Just Cause 4 shines on PC but the story is quite different on consoles.
Avalanche Studios have always been technically ambitious with their games. Be it last generation’s Just Cause 2 or current-gen games like Just Cause 3 and Mad Max. But one problem seems to hamper almost all of their recent games – exceptional technical proficiency in one visual department and absolutely unacceptable in the other. For example, Just Cause 3 suffered from terrible frame rate issues on consoles but it excelled in its physics implementation, general image quality and overall dense world. The same story continues with Just Cause 4 but the logic is reversed this time. You will get better performance on consoles but this will come at the cost of some serious shortcomings in several graphical parameters.
But before delve deeper into console versions’ shortcomings, let’s talk about some of the areas that the Avalanche’s Apex engine excels in. The very first thing one can notice is how dense and lush each environment is. The world is filled with a ton of foliage and it really makes the world look attractive and a joy to explore. Furthermore, the game’s world has a vertical feel to it, which was completely missing in Just Cause 3. The map has been expertly crafted and it’s not uncommon to see secret locations or enemy bases on top of the mountain, hundreds of feet above the ground. This makes the world feel bigger in Just Cause 4 although the map size is more or less same as it was in Just Cause 3.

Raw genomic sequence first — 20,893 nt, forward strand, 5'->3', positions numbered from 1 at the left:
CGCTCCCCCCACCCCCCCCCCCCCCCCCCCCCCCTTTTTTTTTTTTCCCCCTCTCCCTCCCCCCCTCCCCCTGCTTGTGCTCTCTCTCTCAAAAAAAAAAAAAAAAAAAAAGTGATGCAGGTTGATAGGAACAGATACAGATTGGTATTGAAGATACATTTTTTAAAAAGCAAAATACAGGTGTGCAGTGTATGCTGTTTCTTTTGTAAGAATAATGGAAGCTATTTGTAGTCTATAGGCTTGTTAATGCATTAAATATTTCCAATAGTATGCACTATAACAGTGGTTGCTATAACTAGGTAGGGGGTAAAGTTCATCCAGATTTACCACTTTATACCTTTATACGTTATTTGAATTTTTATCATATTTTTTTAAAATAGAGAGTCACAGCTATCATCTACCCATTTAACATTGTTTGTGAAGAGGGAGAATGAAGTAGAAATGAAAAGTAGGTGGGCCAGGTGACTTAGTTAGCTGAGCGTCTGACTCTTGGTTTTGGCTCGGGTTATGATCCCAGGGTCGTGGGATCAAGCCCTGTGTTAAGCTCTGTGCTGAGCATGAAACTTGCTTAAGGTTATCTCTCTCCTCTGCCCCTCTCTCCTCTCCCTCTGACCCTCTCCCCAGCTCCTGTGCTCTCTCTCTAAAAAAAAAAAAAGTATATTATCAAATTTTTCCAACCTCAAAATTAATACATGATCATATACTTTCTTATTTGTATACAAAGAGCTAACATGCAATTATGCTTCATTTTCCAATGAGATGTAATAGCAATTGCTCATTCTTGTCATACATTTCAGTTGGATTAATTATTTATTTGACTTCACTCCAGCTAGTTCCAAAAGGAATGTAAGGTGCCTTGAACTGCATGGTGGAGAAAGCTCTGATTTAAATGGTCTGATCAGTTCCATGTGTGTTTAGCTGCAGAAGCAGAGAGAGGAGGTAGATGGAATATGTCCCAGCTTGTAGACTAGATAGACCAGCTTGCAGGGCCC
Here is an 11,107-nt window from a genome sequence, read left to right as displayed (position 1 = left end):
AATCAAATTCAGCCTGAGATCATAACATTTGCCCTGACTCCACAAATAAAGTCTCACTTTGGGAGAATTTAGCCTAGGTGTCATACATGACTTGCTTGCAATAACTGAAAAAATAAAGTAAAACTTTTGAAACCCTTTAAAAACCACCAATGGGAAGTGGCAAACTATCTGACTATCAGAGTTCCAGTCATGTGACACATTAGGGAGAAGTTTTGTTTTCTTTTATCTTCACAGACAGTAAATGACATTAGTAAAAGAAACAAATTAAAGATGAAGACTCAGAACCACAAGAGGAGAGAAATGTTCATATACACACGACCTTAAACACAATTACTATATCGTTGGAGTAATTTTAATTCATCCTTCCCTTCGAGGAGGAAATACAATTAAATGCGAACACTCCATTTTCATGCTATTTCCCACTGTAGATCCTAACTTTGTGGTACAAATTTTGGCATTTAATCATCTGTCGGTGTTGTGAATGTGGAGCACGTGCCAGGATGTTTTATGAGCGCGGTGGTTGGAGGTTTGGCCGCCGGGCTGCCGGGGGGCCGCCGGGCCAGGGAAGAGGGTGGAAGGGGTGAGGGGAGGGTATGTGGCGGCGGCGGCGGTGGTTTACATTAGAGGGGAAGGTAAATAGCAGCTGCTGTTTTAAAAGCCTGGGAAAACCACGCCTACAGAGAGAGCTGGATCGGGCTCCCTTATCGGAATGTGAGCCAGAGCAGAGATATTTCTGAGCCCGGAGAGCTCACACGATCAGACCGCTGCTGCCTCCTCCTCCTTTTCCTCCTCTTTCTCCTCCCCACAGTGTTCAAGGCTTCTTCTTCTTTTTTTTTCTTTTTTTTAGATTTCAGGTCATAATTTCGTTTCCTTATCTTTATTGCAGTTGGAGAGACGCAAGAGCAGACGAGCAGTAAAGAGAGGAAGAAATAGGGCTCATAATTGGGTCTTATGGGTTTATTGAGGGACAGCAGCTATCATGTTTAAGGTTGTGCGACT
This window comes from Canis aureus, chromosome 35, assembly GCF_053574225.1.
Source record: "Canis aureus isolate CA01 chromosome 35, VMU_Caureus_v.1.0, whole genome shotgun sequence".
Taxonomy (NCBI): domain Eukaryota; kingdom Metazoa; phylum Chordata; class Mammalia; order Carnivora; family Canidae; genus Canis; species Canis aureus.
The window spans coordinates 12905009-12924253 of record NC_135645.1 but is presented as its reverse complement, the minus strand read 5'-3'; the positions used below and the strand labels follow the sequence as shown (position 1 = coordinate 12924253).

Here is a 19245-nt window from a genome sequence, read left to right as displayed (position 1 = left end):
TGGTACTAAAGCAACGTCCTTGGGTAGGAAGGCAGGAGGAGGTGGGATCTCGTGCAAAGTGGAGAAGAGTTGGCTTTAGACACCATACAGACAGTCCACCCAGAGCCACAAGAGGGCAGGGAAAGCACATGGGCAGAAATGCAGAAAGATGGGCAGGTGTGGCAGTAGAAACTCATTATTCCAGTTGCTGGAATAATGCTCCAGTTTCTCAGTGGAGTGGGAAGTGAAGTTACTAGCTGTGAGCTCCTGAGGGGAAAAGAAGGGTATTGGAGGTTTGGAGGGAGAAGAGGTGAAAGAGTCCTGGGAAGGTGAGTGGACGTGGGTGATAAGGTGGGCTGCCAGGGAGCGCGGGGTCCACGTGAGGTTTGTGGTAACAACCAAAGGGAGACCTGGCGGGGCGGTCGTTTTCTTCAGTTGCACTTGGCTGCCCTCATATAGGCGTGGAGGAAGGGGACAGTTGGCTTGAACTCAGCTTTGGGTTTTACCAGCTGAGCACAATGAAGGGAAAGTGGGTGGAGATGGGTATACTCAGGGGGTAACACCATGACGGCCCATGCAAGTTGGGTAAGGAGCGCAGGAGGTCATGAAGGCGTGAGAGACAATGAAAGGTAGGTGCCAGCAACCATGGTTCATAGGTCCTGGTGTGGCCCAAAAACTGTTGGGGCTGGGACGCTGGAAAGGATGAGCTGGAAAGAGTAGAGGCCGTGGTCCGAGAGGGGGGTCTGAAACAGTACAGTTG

Physics have undergone major enhancements with your grapple hook seeing the most amount of changes. The grapple hook can now be modified to include all sorts of enhancements such as boosters and lifters, and these can be used to pull of some insane moves on nearby objects and enemies. The resulting destruction and the complex particle effects are a sight to behold, specially during the night time. Every object that can be interacted within the game follows the rag doll methodology and the results can range from hilarious to absolutely spectacular. Overall, Avalanche Studios have nailed the physics department and it is without a doubt one of the highlights of the Apex engine.